It was interesting to read about the hardcore, obsessive players and how the game works in the competitive world. The scoring, the dictionaries, the tactics, the everything.

The great thing about reading is that I can learn about something without having to do it myself. I love Scrabble enough to read a book about it but not enough to put the time and energy into studying word lists and memorizing anagrams.

Good read.

Oh, and the book is full of my GRE vocabulary like whoa. ( )
  alyssajp | Jul 29, 2019 |
I couldn't finish it. You would think that a book about a word game would not need to resort to crude and foul language to describe events and ideas. ( )
  wrightja2000 | Sep 6, 2018 |
My favorite game is Scrabble. But I play it casually compared to the people in this book. The author is a reporter who took an assignment to write about Scrabble tournaments. Enjoying the game himself as a "living room player," he quickly became an insider in the odd subculture of Scrabble fanatics. Hung out with the "parkies" in New York City, went to Scrabble clubs, learned from some of the best how to study word lists, and worked his way up to the level of the pros.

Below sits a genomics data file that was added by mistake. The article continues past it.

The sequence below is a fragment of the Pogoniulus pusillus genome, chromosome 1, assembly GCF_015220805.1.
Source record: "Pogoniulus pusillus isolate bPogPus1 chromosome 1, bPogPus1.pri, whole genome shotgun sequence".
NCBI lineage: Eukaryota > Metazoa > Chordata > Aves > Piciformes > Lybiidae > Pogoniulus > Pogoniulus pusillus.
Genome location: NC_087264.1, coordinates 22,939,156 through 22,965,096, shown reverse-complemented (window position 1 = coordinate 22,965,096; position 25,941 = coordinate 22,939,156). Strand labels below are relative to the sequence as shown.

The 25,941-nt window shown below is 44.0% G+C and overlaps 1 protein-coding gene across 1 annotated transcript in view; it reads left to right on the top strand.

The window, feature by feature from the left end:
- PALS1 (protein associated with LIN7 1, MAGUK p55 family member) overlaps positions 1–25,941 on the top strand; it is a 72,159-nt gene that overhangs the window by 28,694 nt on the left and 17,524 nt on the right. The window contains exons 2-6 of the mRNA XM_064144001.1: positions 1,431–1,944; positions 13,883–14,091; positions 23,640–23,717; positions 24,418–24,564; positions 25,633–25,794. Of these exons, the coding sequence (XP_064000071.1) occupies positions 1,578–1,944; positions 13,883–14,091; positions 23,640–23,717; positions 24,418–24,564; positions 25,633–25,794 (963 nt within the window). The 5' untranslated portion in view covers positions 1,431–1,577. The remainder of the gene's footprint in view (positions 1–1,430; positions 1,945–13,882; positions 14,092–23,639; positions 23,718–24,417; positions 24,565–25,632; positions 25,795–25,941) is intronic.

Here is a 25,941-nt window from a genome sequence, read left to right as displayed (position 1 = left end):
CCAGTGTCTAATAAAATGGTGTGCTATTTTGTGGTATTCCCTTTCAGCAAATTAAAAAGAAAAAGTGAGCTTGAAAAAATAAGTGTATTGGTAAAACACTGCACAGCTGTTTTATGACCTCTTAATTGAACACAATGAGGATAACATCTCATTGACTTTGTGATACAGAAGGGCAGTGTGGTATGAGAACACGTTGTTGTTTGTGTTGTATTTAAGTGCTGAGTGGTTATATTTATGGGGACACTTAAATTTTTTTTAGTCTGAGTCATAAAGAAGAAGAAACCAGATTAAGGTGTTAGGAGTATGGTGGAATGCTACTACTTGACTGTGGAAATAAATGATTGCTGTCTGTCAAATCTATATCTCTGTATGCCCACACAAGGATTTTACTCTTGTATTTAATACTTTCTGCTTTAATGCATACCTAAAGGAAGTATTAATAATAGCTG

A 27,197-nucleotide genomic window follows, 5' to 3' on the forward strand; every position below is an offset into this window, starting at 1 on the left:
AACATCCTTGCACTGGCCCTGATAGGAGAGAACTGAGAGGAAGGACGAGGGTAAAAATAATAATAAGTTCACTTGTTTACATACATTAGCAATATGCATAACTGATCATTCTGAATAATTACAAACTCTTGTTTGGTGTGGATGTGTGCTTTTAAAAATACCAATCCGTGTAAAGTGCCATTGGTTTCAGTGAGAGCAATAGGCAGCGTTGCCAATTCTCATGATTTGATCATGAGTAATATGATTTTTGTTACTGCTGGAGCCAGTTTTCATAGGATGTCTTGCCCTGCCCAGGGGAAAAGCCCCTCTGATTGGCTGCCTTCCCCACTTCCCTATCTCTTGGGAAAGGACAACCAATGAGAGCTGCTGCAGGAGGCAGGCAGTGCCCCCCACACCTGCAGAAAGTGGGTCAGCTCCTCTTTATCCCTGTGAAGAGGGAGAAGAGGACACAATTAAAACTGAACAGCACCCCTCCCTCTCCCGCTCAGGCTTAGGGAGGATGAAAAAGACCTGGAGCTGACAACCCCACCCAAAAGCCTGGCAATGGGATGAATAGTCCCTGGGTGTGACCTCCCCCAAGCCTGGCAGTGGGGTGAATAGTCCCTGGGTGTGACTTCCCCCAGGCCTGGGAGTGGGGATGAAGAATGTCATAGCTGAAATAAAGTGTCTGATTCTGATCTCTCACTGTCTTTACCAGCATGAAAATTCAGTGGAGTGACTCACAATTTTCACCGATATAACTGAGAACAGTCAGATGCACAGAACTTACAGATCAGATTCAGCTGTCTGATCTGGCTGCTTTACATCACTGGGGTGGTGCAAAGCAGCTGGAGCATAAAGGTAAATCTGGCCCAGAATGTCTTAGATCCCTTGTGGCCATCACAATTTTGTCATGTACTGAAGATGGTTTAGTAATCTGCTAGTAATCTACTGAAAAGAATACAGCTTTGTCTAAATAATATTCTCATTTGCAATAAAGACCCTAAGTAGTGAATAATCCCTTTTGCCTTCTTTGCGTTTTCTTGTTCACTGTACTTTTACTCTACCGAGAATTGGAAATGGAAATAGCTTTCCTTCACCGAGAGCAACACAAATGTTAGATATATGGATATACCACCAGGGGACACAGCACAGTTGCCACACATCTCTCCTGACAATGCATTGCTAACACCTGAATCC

So the book is a mix of descriptive journalism and personal endeavor to master the game, character studies on some of the top players (fairly eccentric people), history of the game itself (invented during the Depression by a guy named Albert Butts- that chapter was really interesting), involvement of the two companies that own rights to the game, how Scrabble tournaments are conducted, difference between acceptable words in American and British English, arguments between players about acceptable words and best methods of study, and so on.

Reading about the tournaments and worldwide competitions was pretty intriguing. It's not the same now, with online versions of the game that let you immediately look things up. During the time period Fatsis describes, word lists were tediously worked out by hand, serious top-level players poring through the dictionaries to compile them. The kind of mental gymnastics people play with anagrams, finding letter combinations and learning strategies to make the best play based on probabilities are beyond me. I never write down my racks throughout a whole game to study missed possibilities later, or play games against myself for practice. But the book didn't spoil it for me either (I already knew I'm not that good): after finishing the read I invited my teen daughter to play a round of Scrabble, and it was just as fun as ever.